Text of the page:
D.M. Danailov, R. Pfandzelter, T. Igel, H. Winter, and K. Gärtner
In glancing-angle scattering of keV-ions from a crystal surface, the ion reflection takes place in the eV-part of the interaction potentials. The elastic interactions are determined by the energy transverse to atomic rows, which can be of the order of 10 eV. A row-model using averaged potentials according to the Lindhard cylindrical potential has been developed using step-by-step integration of Newton's equations of motion. Preiously [D. Danailov, K. Gärtner, A. Caro, Nucl. Instr. and Meth. B 153 (1999) 191; presented on COSIRES, Okayama, 1998] we reported that zig-zag trajectories within surface channels and the corresponding multimode azimuthal angular distributions of reflected ions are very sensitive to the interaction potential used in the simulation. Here we simulate the scattering of 15 keV He-atoms from Fe(100) surfaces at different angles of incidence comparable with previously published experimental results [D. Danailov, T. Igel, R. Pfandzelter, H. Winter, Nucl. Instr. and Meth. B 164-165 (2000) 583]. Our results show that for interaction energies below about 4 eV the well-known "universal" potential works well. However, for energies between 4 and 13 eV the "individual" He-Fe potential (D. Danailov, K. Gärtner, A. Caro, Nucl. Instr. and Meth. B 153 (1999) 191; presented on COSIRES, Okayama, 1998) gives a better agreement with the experimental data. For interaction energies above 13 eV both potentials are similar. We have constructed a mixed He-Fe potential, which describes the experimental observations well. The row-model enables us to deduce the He-Fe interaction potential in the eV-range. In addition, a shift in the experimental angular spectra compared with the calculated spectra indicates that the atomistic rows undergo an elastic horizontal bend due to the scattering and an order of magnitude smaller vertical displacement.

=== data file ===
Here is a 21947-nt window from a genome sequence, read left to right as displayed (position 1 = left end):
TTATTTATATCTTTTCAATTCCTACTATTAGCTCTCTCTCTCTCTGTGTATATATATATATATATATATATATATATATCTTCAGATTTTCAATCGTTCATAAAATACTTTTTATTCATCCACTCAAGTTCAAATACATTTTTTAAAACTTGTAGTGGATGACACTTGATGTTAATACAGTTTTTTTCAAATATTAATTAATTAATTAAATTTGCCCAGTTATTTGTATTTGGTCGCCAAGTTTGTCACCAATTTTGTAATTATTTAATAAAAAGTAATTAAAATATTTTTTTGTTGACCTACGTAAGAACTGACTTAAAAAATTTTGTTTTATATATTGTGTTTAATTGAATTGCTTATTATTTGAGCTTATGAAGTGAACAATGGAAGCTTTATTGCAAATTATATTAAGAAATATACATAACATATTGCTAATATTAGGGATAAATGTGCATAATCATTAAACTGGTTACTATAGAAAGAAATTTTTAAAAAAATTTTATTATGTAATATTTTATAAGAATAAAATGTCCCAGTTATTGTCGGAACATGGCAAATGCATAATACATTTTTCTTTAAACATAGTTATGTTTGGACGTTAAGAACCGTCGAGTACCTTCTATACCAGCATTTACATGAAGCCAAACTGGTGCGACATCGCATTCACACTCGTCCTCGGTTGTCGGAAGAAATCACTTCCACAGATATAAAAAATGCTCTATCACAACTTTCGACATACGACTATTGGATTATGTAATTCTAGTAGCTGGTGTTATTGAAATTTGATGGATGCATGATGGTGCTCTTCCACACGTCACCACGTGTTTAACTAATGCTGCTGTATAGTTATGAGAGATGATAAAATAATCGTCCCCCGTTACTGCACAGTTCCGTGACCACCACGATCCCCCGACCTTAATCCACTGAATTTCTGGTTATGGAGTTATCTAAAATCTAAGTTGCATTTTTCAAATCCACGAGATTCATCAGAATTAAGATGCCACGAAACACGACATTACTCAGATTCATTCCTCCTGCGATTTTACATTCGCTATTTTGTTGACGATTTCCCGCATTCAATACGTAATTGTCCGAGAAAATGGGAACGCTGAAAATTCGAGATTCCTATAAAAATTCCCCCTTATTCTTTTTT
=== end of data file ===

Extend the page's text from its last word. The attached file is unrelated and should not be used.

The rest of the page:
13. H. Winter
A detailed discussion of the scattering of fast atoms and ions from solid surfaces under a grazing angle of incidence is presented. Theoretical and experimental results are used to demonstrate that collisions employing this scattering geometry provide interesting new phenomena and insights into atom-surface interactions.
The energy loss for Ne atoms scattered with keV energies from a LiF(001) surface under channeling conditions, i.e., glancing angles of incidence, is studied via computer simulations using classical trajectories. Our simulations show that the elastic energy transfer to the crystal lattice depends sensitively on lattice vibrations at the crystal surface. From comparison with recent experimental data we derive surface Debye temperatures of about 215 K for the LiF(001) surface.
The temperature dependence of the magnetization near the surface of a band ferromagnet is measured with monolayer resolution. The simultaneous application of highly surface-sensitive techniques enables one to deduce the layer-dependent magnetization curves at a Fe(100) surface. Analysis of data is based on a simple mean-field approach. Implications for modern theories of itinerant-electron ferromagnetism are discussed.